The new information and communication technologies (ICT) have both changed the ways of practicing journalism and the lifestyles of the global society. In this context, media have been considered important diffusion instruments of the values and dominant ideology. In turn, evidence of the dominance of the “cultural industry” of the United States in Latin America increased. In Cuba, with the triumph of the Revolution in January 1959, the media landscape changed against western ideological hegemony, and with the help of media, the ICAIC and the ICRT, the new government defended the revolutionary ideas through control of the cultural industry. The new political strategies covered all systems in Cuba, adopting a speech aimed at maintaining revolutionary ideas and, subsequently, socialist ideals. Nowadays, the communicational, journalistic, technological and digital scenario in Cuba depends, more than ever before in the revolutionary stage, on the current political landscape “post-Castro” due to the ratification of Miguel Díaz-Canel as its new president and the period of constitutional renewal between August 13 and November 15, 2018. A new context, where the alternative consumption of cultural, informative and entertainment products is a visible phenomenon in Cuban society, and the Paquete Semanal (weekly package) is the best exponent, is the greatest challenge that the revolutionary ideology in Cuba has faced.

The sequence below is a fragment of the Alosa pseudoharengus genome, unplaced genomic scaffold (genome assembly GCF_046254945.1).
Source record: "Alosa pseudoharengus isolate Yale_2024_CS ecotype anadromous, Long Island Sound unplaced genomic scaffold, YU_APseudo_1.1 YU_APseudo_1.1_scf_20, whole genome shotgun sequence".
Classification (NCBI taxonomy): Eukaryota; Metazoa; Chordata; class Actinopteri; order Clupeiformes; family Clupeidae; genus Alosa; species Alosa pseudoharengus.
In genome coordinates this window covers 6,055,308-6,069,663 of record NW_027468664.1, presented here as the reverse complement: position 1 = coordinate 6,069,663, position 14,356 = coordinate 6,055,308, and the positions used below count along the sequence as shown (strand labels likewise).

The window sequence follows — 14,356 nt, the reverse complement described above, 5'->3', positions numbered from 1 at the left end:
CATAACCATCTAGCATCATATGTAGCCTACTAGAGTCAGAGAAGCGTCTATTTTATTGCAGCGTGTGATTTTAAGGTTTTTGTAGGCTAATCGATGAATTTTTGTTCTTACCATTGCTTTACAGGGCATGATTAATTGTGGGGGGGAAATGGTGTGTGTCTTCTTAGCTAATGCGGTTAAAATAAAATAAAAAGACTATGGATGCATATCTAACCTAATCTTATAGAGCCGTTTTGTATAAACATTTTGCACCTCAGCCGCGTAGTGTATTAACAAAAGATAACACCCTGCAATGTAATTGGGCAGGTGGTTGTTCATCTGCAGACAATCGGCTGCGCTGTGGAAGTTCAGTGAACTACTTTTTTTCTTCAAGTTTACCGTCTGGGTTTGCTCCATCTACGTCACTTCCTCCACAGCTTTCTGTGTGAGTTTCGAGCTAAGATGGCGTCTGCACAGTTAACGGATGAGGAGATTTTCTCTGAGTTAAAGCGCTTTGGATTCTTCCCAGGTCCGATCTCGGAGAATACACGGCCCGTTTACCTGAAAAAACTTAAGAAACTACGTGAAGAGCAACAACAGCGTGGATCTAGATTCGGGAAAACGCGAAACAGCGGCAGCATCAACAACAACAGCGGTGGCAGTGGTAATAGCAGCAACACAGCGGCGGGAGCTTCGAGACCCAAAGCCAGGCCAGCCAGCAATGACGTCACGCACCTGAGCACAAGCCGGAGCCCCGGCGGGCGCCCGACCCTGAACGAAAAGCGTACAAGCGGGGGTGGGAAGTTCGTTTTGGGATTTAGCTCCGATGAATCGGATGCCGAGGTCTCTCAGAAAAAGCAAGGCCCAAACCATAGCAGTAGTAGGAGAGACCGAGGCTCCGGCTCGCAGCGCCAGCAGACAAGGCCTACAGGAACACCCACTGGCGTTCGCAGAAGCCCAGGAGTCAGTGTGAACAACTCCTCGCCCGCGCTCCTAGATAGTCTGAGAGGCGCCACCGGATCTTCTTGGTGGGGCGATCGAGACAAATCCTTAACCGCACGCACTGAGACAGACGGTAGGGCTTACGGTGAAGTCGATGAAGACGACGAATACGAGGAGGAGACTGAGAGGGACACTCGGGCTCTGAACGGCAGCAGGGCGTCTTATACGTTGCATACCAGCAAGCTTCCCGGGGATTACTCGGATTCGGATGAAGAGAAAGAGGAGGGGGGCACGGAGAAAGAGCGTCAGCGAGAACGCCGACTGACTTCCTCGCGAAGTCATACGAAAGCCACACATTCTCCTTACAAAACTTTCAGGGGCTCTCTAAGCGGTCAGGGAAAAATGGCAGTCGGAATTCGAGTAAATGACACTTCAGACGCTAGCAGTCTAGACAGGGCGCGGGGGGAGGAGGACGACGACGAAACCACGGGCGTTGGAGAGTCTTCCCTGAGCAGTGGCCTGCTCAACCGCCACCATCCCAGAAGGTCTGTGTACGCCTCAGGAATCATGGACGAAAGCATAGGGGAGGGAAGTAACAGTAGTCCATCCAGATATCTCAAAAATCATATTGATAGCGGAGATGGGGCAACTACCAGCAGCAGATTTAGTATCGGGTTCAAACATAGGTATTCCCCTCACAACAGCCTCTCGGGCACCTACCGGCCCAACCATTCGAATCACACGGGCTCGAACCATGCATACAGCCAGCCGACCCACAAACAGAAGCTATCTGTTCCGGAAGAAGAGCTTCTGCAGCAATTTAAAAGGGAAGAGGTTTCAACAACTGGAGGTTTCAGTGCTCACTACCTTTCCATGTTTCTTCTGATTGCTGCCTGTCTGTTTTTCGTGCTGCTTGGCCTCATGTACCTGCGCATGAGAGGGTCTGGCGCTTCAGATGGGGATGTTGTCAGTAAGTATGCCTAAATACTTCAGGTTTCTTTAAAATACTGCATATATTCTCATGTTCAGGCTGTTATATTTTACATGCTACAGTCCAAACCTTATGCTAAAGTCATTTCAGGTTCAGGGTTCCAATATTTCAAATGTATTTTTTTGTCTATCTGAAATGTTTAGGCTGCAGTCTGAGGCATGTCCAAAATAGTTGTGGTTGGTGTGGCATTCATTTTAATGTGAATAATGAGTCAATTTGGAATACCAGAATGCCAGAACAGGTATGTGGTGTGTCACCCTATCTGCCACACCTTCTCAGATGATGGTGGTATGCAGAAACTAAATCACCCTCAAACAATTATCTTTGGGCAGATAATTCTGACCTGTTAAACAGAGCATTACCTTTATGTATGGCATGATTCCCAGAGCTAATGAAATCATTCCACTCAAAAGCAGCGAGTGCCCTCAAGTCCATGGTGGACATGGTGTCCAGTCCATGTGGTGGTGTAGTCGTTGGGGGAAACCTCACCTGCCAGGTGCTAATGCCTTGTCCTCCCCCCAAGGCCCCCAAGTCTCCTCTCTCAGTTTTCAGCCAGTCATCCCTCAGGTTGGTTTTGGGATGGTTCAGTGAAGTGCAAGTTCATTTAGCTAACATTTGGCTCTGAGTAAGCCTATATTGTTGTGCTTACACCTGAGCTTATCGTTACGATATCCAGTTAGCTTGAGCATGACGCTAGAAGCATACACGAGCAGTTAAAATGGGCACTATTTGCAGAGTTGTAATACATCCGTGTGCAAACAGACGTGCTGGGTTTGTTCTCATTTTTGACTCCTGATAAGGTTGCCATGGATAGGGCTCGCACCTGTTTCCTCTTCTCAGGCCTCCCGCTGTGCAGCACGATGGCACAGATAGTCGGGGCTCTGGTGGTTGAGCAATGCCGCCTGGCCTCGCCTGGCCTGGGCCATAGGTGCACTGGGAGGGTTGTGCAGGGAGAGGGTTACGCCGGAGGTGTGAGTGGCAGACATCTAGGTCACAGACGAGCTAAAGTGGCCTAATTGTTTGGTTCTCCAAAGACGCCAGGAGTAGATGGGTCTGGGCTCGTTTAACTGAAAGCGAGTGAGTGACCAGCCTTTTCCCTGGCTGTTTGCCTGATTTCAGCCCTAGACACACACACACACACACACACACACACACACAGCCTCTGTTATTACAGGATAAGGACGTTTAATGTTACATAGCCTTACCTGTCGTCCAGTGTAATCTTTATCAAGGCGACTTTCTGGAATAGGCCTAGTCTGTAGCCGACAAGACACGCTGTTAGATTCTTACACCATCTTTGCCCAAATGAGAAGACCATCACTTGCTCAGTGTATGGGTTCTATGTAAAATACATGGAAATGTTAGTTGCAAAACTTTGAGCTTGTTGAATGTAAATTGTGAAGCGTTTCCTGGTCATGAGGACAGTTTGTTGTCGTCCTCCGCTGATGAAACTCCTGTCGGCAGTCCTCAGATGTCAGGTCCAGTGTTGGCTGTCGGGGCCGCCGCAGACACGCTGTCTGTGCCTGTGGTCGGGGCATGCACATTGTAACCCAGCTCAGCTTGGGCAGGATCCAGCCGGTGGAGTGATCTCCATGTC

Part of the book: Off and Online Journalism and Corruption